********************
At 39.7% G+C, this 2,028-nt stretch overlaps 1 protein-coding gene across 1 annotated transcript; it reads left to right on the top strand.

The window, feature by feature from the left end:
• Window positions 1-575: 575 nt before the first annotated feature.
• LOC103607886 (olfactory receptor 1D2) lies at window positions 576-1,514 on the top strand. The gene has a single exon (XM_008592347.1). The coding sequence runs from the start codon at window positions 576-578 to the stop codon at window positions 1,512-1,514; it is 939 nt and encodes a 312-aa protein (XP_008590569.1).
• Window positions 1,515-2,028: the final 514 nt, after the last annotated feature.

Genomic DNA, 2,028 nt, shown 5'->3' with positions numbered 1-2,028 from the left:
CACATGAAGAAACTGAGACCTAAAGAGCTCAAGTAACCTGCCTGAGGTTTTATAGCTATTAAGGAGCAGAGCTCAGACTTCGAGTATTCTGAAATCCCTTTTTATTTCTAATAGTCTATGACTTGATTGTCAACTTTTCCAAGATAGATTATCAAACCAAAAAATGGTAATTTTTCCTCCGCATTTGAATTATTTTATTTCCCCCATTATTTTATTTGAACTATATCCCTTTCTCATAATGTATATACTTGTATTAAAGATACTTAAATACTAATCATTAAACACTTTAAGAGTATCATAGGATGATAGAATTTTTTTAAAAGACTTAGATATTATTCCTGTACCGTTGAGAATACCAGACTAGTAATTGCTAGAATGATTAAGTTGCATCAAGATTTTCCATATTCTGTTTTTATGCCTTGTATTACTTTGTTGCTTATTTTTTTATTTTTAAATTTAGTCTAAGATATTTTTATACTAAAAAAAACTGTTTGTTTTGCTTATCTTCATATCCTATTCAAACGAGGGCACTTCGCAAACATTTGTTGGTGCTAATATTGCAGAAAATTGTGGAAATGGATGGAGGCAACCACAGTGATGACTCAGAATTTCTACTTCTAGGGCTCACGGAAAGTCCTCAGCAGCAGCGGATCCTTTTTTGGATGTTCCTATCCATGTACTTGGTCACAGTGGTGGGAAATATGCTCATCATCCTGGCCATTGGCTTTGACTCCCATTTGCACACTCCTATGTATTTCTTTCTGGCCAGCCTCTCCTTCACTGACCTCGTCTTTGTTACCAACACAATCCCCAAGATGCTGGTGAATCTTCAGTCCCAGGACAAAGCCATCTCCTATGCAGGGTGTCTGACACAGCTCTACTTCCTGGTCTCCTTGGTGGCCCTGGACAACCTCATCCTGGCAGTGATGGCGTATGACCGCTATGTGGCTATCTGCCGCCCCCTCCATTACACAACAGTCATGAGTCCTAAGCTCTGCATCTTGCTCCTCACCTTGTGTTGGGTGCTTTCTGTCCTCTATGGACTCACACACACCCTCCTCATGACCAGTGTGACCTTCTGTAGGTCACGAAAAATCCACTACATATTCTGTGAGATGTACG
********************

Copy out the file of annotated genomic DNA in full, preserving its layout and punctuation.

At 39.7% G+C, this 2,028-nt stretch overlaps 1 protein-coding gene across 1 annotated transcript; it reads left to right on the top strand.

The window, feature by feature from the left end:
• Window positions 1-575: 575 nt before the first annotated feature.
• LOC103607886 (olfactory receptor 1D2) lies at window positions 576-1,514 on the top strand. The gene has a single exon (XM_008592347.1). The coding sequence runs from the start codon at window positions 576-578 to the stop codon at window positions 1,512-1,514; it is 939 nt and encodes a 312-aa protein (XP_008590569.1).
• Window positions 1,515-2,028: the final 514 nt, after the last annotated feature.

Genomic DNA, 2,028 nt, shown 5'->3' with positions numbered 1-2,028 from the left:
CACATGAAGAAACTGAGACCTAAAGAGCTCAAGTAACCTGCCTGAGGTTTTATAGCTATTAAGGAGCAGAGCTCAGACTTCGAGTATTCTGAAATCCCTTTTTATTTCTAATAGTCTATGACTTGATTGTCAACTTTTCCAAGATAGATTATCAAACCAAAAAATGGTAATTTTTCCTCCGCATTTGAATTATTTTATTTCCCCCATTATTTTATTTGAACTATATCCCTTTCTCATAATGTATATACTTGTATTAAAGATACTTAAATACTAATCATTAAACACTTTAAGAGTATCATAGGATGATAGAATTTTTTTAAAAGACTTAGATATTATTCCTGTACCGTTGAGAATACCAGACTAGTAATTGCTAGAATGATTAAGTTGCATCAAGATTTTCCATATTCTGTTTTTATGCCTTGTATTACTTTGTTGCTTATTTTTTTATTTTTAAATTTAGTCTAAGATATTTTTATACTAAAAAAAACTGTTTGTTTTGCTTATCTTCATATCCTATTCAAACGAGGGCACTTCGCAAACATTTGTTGGTGCTAATATTGCAGAAAATTGTGGAAATGGATGGAGGCAACCACAGTGATGACTCAGAATTTCTACTTCTAGGGCTCACGGAAAGTCCTCAGCAGCAGCGGATCCTTTTTTGGATGTTCCTATCCATGTACTTGGTCACAGTGGTGGGAAATATGCTCATCATCCTGGCCATTGGCTTTGACTCCCATTTGCACACTCCTATGTATTTCTTTCTGGCCAGCCTCTCCTTCACTGACCTCGTCTTTGTTACCAACACAATCCCCAAGATGCTGGTGAATCTTCAGTCCCAGGACAAAGCCATCTCCTATGCAGGGTGTCTGACACAGCTCTACTTCCTGGTCTCCTTGGTGGCCCTGGACAACCTCATCCTGGCAGTGATGGCGTATGACCGCTATGTGGCTATCTGCCGCCCCCTCCATTACACAACAGTCATGAGTCCTAAGCTCTGCATCTTGCTCCTCACCTTGTGTTGGGTGCTTTCTGTCCTCTATGGACTCACACACACCCTCCTCATGACCAGTGTGACCTTCTGTAGGTCACGAAAAATCCACTACATATTCTGTGAGATGTACG